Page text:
Rosen Center now has 14 times the computing capacity it had two years ago

July 12, 2006

The Rosen Center for Advanced Computing (RCAC) has 14 times the computing capacity now than it did two years ago, thanks to a new supercomputer and the creation of a community cluster model. RCAC's computing resources formerly totaled 1 TFlop, or one trillion floating point operations per second.

Information Technology at Purdue's Associate Vice President and Chief Technology Officer Rick Smith says, "Roughly two years ago, RCAC maintained only two computational research systems—one focused on high performance shared memory parallel computing in the IBM SP that had been installed since 1996 and another newly created recycled cluster that used machines retired from ITaP labs to form 48 node clusters. Through some central investment and the creation of the community cluster model, which allows researchers to pool their funds together to purchase larger computation resources, we’ve grown our capacity to 14.5 TFlops."

RCAC worked with the National Science Foundation and the San Diego Supercomputing Center to acquire the IBM SP Blue Horizon for no cost other than shipping and reconfiguration. RCAC maintains a diverse set of computation resources summarized below.

Shared Memory Machines

  • SP - IBM SP system consisting of 320 Power3 processors. The 320 processors are divided among 64 “thin nodes” (quad-processor systems with 4.5 GB of memory) and 4 “high nodes” (16-processor systems with 64 GB of memory)

  • Gold Sunset – IBM SP system consisting of 576 Power3 processors. Gold Sunset has 576 processors divided among 36 high nodes with 576GB of memory.

  • 2 IBM p690 Regattas

  • One dedicated to the Network for Computational Nanotechnology

  • One dedicated to Life Sciences Research

  • Both have 16 Power4+ processors and 128GB of memory

  • 5 Sun F6800 multiprocessor systems. Each F6800 system contains 24 1.2 GHz UltraSparc III processors and 192 GB of memory. All systems share a 3.5 TB fiber channel storage array for scratch space interconnected with Sun's proprietary FireLink, a low-latency, high-speed network fabric utilized by Sun's MPI tools.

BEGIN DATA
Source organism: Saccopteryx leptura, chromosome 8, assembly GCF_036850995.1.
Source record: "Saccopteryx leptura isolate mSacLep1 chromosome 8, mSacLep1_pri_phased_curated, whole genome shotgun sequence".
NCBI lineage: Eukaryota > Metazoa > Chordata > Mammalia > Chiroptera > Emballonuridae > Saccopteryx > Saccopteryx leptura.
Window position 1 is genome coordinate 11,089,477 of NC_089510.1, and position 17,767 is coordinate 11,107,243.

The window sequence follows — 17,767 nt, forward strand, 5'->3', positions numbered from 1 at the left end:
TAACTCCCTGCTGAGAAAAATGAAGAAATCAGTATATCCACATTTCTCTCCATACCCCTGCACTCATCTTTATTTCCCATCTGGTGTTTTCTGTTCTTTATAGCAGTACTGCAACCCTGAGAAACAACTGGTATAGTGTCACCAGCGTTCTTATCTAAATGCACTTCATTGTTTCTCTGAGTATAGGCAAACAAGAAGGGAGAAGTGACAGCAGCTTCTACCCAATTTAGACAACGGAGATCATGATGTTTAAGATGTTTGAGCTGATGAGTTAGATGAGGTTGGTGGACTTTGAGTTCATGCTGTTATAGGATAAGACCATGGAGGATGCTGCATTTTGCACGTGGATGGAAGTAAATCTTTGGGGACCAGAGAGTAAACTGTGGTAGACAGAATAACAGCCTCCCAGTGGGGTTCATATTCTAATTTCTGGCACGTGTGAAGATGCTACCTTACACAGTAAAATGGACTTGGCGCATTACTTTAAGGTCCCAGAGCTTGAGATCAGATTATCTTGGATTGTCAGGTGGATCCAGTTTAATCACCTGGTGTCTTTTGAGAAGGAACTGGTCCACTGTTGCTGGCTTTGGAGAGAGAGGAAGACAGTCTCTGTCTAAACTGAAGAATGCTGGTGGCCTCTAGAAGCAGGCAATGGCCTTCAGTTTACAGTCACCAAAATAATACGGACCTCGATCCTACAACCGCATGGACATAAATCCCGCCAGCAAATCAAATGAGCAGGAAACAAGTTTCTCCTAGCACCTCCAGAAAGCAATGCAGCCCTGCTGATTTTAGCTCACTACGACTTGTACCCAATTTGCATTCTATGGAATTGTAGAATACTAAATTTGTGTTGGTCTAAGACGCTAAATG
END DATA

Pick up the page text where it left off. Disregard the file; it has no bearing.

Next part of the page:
• 2 Sun E10000 systems (commonly referred to as E10k systems). Both systems have 56 400 Mhz UltraSPARC II processors and 56 GB of memory and support High Performance Classroom activities in addition to general research.

    Clusters

  • Copper - 7 HP dual processor Itanium systems. Each HP rx2600 servers have 8GB of memory, two 900MHz Intel Itanium processors per server, and two 73GB 15,000RPM SCSI disks.

  • General purpose Linux clusters

  • 5- 48 node clusters comprised of laboratory workstations (recycled cluster) – will be Pentium IV 1.6Ghz with 512MB of memory in summer 2005

  • 60 dual 1.2Ghz AMD Athalon systems with 1GB memory

  • 70 Dell PowerEdge 1425SC Pentium IV 3.2Ghz Noconas with 2GB memory

  • Hamlet community cluster (32-bit Intel Xeon) (618 Processors) - Hamlet is comprised of a few different node types due to expansion over time. All nodes use either 3.02 or 3.2 Ghz Intel Xeon or Nocona/Irwindale processors. They include:

  • 180 Dell PowerEdge 1750s with 2GB of memory and Gigabit interconnects

  • 64 Dell PowerEdge 1750s with 4GB of memory and Infiniband interconnect

  • 65 Dell PowerEdge 1425SC with 4GB of memory and Infiniband interconnect

  • Macbeth community cluster (64-bit AMD Opteron) (196 processors)

  • 98 HP DL 145 AMD Opterons at 1.8Ghz with 4GB of memory and Infiniband interconnect

  • Lear community cluster (64-bit Intel Irwindale) (1024 processors)

  • 96 Dell PowerEdge 1425SCs 3.2Ghz with 6GB of memory and Gigabit interconnect

  • 416 Dell PowerEdge 1425SC 3.2Ghz with 4GB of memory and Gigabit interconnect

    RCAC’s recent enhancements also include the diversification of computational resources, the creation of a multi-tiered storage model, and the initial framework of a research-focused high speed campus network with connectivity to national networks such as the TeraGrid and Star-Light.

    To find out about computing resources provided by RCAC or Information Technology at Purdue (ITaP), contact rcac-info@purdue.edu.

Originally posted: July 12, 2006